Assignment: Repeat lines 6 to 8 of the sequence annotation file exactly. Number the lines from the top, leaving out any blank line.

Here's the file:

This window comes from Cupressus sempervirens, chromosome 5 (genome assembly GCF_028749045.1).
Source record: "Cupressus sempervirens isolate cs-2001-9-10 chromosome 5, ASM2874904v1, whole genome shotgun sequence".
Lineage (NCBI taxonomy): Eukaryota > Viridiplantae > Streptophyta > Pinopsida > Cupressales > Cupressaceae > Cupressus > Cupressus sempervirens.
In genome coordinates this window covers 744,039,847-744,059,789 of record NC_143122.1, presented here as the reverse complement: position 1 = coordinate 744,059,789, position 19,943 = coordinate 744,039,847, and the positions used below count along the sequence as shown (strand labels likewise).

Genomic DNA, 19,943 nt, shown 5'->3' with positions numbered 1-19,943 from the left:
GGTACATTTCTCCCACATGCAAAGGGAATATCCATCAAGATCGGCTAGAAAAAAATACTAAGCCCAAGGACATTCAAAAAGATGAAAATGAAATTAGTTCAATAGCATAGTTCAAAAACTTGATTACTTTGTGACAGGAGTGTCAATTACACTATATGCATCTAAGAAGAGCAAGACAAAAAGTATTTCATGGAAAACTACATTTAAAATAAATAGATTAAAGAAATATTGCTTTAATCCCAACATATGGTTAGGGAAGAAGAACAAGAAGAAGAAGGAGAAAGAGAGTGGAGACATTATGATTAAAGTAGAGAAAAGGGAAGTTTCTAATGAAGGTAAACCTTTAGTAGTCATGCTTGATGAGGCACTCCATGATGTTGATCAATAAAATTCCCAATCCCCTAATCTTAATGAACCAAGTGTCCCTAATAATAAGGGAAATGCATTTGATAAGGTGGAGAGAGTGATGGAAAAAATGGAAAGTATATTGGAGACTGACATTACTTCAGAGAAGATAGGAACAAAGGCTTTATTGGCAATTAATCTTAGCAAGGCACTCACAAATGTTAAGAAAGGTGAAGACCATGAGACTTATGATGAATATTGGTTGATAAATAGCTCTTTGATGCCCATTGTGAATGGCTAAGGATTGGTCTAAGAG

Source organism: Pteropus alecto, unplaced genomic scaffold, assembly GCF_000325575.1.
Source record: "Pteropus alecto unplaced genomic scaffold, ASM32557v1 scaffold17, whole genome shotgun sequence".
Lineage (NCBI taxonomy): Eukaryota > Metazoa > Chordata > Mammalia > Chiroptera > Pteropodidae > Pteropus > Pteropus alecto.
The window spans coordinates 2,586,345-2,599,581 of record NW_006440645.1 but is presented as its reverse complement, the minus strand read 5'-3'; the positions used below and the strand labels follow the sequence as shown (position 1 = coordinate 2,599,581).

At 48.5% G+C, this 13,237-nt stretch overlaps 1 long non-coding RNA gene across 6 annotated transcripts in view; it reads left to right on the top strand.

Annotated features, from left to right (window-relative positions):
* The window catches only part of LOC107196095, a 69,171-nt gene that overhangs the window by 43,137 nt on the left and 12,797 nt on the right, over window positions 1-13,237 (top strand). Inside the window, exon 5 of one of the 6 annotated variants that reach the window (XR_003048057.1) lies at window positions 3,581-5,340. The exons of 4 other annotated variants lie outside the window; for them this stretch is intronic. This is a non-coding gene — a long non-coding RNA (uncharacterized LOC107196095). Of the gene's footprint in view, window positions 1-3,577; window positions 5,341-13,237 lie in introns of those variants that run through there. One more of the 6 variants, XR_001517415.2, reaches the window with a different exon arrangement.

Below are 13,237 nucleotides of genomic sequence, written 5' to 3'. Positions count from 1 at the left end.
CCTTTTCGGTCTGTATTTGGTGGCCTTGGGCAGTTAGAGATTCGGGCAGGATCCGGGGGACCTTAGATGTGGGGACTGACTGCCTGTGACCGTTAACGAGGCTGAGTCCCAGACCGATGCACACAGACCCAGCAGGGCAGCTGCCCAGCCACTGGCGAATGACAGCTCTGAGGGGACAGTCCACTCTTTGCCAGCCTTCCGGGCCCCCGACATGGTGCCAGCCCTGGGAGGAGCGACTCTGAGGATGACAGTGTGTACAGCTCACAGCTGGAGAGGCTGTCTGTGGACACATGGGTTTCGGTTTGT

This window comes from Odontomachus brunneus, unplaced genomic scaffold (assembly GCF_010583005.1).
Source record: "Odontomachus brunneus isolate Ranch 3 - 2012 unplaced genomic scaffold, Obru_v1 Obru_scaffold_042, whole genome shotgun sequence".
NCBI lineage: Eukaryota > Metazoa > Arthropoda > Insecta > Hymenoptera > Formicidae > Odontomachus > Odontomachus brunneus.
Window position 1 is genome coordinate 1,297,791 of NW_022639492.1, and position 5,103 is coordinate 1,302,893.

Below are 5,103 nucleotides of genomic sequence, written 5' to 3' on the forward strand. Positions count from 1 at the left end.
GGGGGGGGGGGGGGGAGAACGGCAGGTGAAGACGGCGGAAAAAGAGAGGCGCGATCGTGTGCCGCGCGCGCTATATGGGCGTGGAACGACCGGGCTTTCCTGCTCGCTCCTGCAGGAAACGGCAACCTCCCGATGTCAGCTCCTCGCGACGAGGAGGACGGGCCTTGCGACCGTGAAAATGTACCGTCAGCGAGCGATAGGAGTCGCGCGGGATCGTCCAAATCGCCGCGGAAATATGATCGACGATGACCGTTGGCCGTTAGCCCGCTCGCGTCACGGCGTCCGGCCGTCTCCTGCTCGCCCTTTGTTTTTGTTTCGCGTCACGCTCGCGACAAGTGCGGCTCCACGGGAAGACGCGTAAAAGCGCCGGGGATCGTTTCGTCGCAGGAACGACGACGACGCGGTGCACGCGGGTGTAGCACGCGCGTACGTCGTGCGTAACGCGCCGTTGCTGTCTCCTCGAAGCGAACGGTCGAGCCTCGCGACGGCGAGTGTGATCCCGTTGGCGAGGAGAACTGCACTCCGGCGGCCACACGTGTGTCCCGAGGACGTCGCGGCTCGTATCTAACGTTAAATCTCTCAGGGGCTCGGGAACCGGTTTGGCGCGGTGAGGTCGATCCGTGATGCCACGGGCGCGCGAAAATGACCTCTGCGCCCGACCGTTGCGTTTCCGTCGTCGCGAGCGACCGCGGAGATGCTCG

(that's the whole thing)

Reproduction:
GGTACATTTCTCCCACATGCAAAGGGAATATCCATCAAGATCGGCTAGAAAAAAATACTAAGCCCAAGGACATTCAAAAAGATGAAAATGAAATTAGTTCAATAGCATAGTTCAAAAACTTGATTACTTTGTGACAGGAGTGTCAATTACACTATATGCATCTAAGAAGAGCAAGACAAAAAGTATTTCATGGAAAACTACATTTAAAATAAATAGATTAAAGAAATATTGCTTTAATCCCAACATATGGTTAGGGAAGAAGAACAAGAAGAAGAAGGAGAAAGAGAGTGGAGACATTATGATTAAAGTAGAGAAAAGGGAAGTTTCTAATGAAGGTAAACCTTTAGTAGTCATGCTTGATGAGGCACTCCATGATGTTGATCAATAAAATTCCCAATCCCCTAATCTTAATGAACCAAGTGTCCCTAATAATAAGGGAAATGCATTTGATAAGGTGGAGAGAGTGATGGAAAAAATGGAAAGTATATTGGAGACTGACATTACTTCAGAGAAGATAGGAACAAAGGCTTTATTGGCAATTAATCTTAGCAAGGCACTCACAAATGTTAAGAAAGGTGAAGACCATGAGACTTATGATGAATATTGGTTGATAAATAGCTCTTTGATGCCCATTGTGAATGGCTAAGGATTGGTCTAAGAG

Source organism: Pteropus alecto, unplaced genomic scaffold, assembly GCF_000325575.1.
Source record: "Pteropus alecto unplaced genomic scaffold, ASM32557v1 scaffold17, whole genome shotgun sequence".